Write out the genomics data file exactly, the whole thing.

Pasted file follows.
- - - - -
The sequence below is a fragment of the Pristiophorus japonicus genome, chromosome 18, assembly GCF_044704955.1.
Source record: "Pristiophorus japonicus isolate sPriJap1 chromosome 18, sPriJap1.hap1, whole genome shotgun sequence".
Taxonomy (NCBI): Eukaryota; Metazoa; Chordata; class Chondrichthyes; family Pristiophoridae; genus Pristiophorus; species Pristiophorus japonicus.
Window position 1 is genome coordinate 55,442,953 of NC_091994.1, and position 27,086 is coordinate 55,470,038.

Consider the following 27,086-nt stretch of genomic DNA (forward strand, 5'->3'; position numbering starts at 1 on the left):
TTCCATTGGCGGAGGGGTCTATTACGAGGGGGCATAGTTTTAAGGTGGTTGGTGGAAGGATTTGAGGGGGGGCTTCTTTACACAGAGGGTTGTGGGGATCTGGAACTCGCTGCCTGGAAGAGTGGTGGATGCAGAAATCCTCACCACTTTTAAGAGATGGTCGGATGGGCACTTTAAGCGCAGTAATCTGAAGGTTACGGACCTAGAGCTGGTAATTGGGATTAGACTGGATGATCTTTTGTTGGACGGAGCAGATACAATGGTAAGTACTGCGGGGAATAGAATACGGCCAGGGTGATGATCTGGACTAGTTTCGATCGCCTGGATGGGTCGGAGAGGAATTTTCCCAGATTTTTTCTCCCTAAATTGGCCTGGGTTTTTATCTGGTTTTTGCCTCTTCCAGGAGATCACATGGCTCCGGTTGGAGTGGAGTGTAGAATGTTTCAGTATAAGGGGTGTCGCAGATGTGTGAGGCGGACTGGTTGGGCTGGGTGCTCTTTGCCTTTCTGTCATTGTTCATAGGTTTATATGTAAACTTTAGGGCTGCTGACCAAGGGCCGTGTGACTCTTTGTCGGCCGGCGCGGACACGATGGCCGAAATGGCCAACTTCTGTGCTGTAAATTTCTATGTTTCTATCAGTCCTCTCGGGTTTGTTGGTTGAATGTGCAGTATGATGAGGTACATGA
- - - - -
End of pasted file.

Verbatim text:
The sequence below is a fragment of the Pristiophorus japonicus genome, chromosome 18, assembly GCF_044704955.1.
Source record: "Pristiophorus japonicus isolate sPriJap1 chromosome 18, sPriJap1.hap1, whole genome shotgun sequence".
Taxonomy (NCBI): Eukaryota; Metazoa; Chordata; class Chondrichthyes; family Pristiophoridae; genus Pristiophorus; species Pristiophorus japonicus.
Window position 1 is genome coordinate 55,442,953 of NC_091994.1, and position 27,086 is coordinate 55,470,038.

Consider the following 27,086-nt stretch of genomic DNA (forward strand, 5'->3'; position numbering starts at 1 on the left):
TTCCATTGGCGGAGGGGTCTATTACGAGGGGGCATAGTTTTAAGGTGGTTGGTGGAAGGATTTGAGGGGGGGCTTCTTTACACAGAGGGTTGTGGGGATCTGGAACTCGCTGCCTGGAAGAGTGGTGGATGCAGAAATCCTCACCACTTTTAAGAGATGGTCGGATGGGCACTTTAAGCGCAGTAATCTGAAGGTTACGGACCTAGAGCTGGTAATTGGGATTAGACTGGATGATCTTTTGTTGGACGGAGCAGATACAATGGTAAGTACTGCGGGGAATAGAATACGGCCAGGGTGATGATCTGGACTAGTTTCGATCGCCTGGATGGGTCGGAGAGGAATTTTCCCAGATTTTTTCTCCCTAAATTGGCCTGGGTTTTTATCTGGTTTTTGCCTCTTCCAGGAGATCACATGGCTCCGGTTGGAGTGGAGTGTAGAATGTTTCAGTATAAGGGGTGTCGCAGATGTGTGAGGCGGACTGGTTGGGCTGGGTGCTCTTTGCCTTTCTGTCATTGTTCATAGGTTTATATGTAAACTTTAGGGCTGCTGACCAAGGGCCGTGTGACTCTTTGTCGGCCGGCGCGGACACGATGGCCGAAATGGCCAACTTCTGTGCTGTAAATTTCTATGTTTCTATCAGTCCTCTCGGGTTTGTTGGTTGAATGTGCAGTATGATGAGGTACATGA